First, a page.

Lifestyle and the gut barrier

Antibiotics affect microbiota composition and gut barrier integrity and their overuse has been implicated in the development of various health issues (Box 1). Likewise, long-term intake of non-steroidal anti-inflammatory drugs (NSAIDs) can induce gastroduodenal ulcers, inflammation, and bleeding by increasing gastric acid secretion, reducing mucus production, and inducing gut barrier leakage and endotoxemia [62] (Table 1). Another group of widely used drugs, proton pump inhibitors, enhance alcohol-induced fatty liver disease in mice and humans by reducing gastric acid, which increases growth of commensal bacteria in the small intestine and leads to translocation of microbial products and liver inflammation [63]. One of the most commonly used toxins that disrupt gut barrier integrity and the intestinal microbiota is alcohol. As such, chronic alcohol abuse is associated with increased gut barrier leaks, gut dysbiosis, and translocation of bacterial components into internal organs, which contribute to alcohol-induced health complications even before liver disease development [64].

Psychological stress also increases gut permeability in rodents and humans (Table 1). Water-avoidance stress increases gut permeability and affects the cohesive properties of mucin in mice [65]. Maternal separation induces the release of corticotropin-releasing factor by the hypothalamus and acetylcholine by cholinergic enteric neurons in rat pups, which results in increased gut permeability to large proteins [66]. In humans, a public speech test increased gut permeability in a subset of healthy subjects who had concomitant increased salivary cortisol levels [67]. Chronic stress can exacerbate symptoms in IBD patients by increasing gut permeability and inducing low-grade inflammation [68,69]. Conversely, vagus nerve stimulation reduces gut permeability and intestinal injury in mouse models of burn injury [70], indicating that stress management strategies may help to mitigate the effects of psychological stress on the gut barrier.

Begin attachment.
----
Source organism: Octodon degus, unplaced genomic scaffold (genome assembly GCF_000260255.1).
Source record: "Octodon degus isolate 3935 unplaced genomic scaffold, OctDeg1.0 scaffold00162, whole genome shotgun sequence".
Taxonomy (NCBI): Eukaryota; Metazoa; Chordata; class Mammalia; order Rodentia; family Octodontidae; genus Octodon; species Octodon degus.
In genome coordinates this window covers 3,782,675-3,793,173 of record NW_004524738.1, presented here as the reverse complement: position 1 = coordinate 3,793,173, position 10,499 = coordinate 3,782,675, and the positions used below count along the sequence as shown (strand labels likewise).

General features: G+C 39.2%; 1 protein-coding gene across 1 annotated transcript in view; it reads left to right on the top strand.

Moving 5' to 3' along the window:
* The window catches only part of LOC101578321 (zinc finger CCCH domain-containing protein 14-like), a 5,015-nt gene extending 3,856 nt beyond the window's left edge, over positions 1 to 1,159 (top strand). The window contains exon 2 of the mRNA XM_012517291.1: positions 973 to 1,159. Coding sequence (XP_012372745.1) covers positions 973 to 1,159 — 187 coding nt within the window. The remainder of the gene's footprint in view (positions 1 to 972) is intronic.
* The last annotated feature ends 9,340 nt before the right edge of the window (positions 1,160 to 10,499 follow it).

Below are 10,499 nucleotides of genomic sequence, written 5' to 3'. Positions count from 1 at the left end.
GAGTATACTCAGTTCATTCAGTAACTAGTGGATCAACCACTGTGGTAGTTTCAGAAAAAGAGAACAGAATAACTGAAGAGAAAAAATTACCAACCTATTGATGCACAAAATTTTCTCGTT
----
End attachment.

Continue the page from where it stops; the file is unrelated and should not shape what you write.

Sleep deprivation also induces gut permeability and increases proinflammatory cytokines in mice [71]. Night shift workers are more prone to develop various disorders, including gastric and duodenal ulcers [72,73], obesity, type 2 diabetes, and cardiovascular disease [74], which are associated with gut barrier dysfunction. In view of the pleiotropic effects of the circadian rhythm in regulating physiological functions, chronic disruption of the circadian rhythm by sleep deprivation or unrestricted, ad libitum feeding patterns has emerged as a critical factor in the development of metabolic disease [75,76]. Accordingly, circadian rhythm disruption through genetic or environmental means increases colonic permeability, endotoxemia, and hepatosteatosis in alcohol-treated mice [77] (Table 1).